Our favorite vendors and publishers and authors also offer decorating help:
Scholastic offers three lovely mini-posters designed to set the tone for a year of successful learning.
- Word Hard, Be Nice
- Minds Are Like Parachutes; They Only Function When They Are Open
- To Teach Is to Touch a Life Forever
Check out the Fall into Story Time activity kit and print and distribute this year’s Official Children’s Book Week bookmark by Raúl Colón.
Author/illustrator Peter Reynolds shares a truly inspiring mini-poster gallery, in addition to a selection of Dot Day posters.
Author/illustrator Jan Brett shares a beautiful collection of Library Signs and Classroom Signs, as well as cards and envelopes with her own original drawings.
And here are a few do-it-yourself interactive poster options:
Canva is simply my favorite design tool. It’s my go-to resource for anything visual and I use it every single day. Check out the poster template and remember that you can easily adjust dimensions–and everything else–to meet your aesthetic and local needs. Some have engaging interactive options.
Smore is another go-to for interactive digital posters. Its new Educator Hive shares generous templates from teachers in the Smore community. Here’s my orientation Smore from a few years back.
Also check out Tackk in the Classroom. Another impressive digital creativity hub, Tackk does modular posters and plays nice with Google for EDU and Edmodo and other school faves.
Thinglink, one of my favorites for app smashing and curation, allows you to create interactive embeddedable posters or videos incorporating media of all types.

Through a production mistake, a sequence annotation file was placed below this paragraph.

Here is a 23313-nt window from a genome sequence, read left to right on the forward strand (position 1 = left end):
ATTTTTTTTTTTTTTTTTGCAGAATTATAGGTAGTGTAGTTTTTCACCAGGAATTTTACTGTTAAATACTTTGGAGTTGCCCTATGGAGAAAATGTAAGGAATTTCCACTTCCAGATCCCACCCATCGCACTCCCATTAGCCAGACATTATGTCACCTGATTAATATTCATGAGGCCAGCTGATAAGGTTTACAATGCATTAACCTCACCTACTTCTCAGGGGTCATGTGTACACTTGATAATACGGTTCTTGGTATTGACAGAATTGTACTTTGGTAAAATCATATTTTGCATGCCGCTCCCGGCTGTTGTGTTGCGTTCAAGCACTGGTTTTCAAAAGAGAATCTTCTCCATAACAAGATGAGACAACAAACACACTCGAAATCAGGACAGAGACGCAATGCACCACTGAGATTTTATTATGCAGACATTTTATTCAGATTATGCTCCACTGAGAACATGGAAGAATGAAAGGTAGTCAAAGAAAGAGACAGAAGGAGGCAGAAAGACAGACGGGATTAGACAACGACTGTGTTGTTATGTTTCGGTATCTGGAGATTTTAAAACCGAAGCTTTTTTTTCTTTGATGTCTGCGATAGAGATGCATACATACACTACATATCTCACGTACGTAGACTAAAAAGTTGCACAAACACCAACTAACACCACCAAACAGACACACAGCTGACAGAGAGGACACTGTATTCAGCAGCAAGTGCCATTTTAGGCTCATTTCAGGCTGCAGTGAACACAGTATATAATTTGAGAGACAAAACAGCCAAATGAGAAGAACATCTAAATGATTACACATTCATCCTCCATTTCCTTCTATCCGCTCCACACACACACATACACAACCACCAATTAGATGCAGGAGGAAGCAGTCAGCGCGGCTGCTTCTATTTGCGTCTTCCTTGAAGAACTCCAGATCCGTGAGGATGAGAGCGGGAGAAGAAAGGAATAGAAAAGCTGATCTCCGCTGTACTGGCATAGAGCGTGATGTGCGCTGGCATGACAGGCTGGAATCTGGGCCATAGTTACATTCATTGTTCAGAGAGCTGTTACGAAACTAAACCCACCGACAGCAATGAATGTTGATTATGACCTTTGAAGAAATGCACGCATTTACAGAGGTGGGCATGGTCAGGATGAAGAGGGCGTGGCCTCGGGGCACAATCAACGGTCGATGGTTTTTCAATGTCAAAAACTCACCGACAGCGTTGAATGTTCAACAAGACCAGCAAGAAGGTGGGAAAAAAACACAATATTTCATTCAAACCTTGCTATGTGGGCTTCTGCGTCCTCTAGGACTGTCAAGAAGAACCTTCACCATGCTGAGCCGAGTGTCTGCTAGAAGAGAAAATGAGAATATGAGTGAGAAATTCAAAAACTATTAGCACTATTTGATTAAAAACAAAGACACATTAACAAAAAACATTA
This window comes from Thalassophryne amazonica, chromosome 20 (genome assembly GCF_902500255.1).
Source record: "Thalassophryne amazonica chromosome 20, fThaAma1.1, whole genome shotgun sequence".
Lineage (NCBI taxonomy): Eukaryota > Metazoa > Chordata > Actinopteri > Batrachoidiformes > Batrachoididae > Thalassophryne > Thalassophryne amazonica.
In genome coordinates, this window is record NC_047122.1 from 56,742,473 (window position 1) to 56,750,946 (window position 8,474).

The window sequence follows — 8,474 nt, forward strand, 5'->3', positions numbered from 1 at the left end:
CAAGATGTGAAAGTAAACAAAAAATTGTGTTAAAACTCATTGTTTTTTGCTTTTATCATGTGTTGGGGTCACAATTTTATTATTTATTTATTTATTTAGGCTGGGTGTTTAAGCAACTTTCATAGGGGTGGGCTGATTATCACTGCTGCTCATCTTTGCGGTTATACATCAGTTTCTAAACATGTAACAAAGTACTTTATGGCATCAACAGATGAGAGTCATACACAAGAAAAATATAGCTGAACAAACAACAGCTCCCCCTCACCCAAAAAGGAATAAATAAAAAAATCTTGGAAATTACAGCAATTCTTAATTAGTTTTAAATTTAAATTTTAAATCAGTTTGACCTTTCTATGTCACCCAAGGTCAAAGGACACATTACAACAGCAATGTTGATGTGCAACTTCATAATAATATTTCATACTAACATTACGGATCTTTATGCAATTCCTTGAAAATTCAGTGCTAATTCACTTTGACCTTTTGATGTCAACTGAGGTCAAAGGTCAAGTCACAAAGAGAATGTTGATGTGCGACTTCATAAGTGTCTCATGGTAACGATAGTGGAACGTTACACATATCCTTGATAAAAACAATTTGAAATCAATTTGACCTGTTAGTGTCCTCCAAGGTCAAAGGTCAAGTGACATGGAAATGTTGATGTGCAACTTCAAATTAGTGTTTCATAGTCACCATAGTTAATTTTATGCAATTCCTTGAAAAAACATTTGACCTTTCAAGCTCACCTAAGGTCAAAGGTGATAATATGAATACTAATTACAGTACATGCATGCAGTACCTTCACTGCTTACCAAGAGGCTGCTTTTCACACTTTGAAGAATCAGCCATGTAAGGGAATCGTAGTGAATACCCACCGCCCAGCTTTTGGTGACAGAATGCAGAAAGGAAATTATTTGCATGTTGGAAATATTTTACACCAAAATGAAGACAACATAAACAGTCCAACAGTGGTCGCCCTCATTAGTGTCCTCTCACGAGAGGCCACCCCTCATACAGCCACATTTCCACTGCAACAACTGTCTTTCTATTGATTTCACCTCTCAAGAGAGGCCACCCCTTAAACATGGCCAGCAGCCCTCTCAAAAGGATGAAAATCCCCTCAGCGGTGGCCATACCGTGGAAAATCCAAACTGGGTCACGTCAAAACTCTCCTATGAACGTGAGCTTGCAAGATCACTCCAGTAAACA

Google Drawings allows you to create one-page interactive posters right from Google Drive. Just click on new and then more on the menu that follows. I am just learning about using HyperDocs as an interactive instructional strategy to replace traditional worksheets.
Also see my recent posts on the super-versatile Office Sway and Adobe Spark suites, both AASL Best Websites and Best Apps awardees.
On poster generators
PosterMyWall offers a number of general poster builder templates, school-specific templates, as well as campaign poster templates, for students as well as for possible political campaign projects.
It’s been around forever in web years, but BigHugeLabs still packs a big, huge punch in terms of beginning-of-year usefulness, with so many goodies, including its
- Motivator for inspirational posters or introducing new students or faculty with a photo and a favorite quote.
- Movie Poster to share stills, titles, credits and other details of your production
- Magazine Cover to create magazine and article titles, publication date, price, and more.
Someecards allows you to create cool, old-fashioned cards. Photofunia offers clever templates and frames for photographs. And you can recreate those classic Keep Calm and fill in the blank Posters with a number of keep calm generators. Recitethis.com, Notegraphy, QuotesCover and Quozio allow you to generate posters from quotes and other inspiring ideas.
Tagul, Tagxedo, Wordle, Wordsalad, WordFoto, TagCloud and Word Collage are among many choices for turning words into displayable art–particularly nice for shelf signage.
If you have a small budget, you can order you customized choice of vinyl words on the Web. (I ordered my own vinyl word gallery from Syba Signs.)
For more ideas for playing around with images and making your own posters, word clouds, collages and more, take a look at my Playing with Images Symbaloo mix.
And finally, you’ll be digitally embedding some of this library eye candy, but some of it you’ll want to print and possibly laminate for posterity. If you aren’t lucky enough to be blessed, as I was, with a poster printer and a laminator, remember you can print big at your local Staples, Walgreens, UPS Store, FedEx, Office Depot or Target. You will find a bunch of quick order options online. Tools like Block Posters will allow you to assemble a huge poster from 81/2 X 11 pieces.
Happy decorating and please share additional ideas in Comments.
Filed under: decorating, design, posters
About Joyce Valenza
Joyce is an Assistant Professor of Teaching at Rutgers University School of Information and Communication, a technology writer, speaker, blogger and learner. Follow her on Twitter: @joycevalenza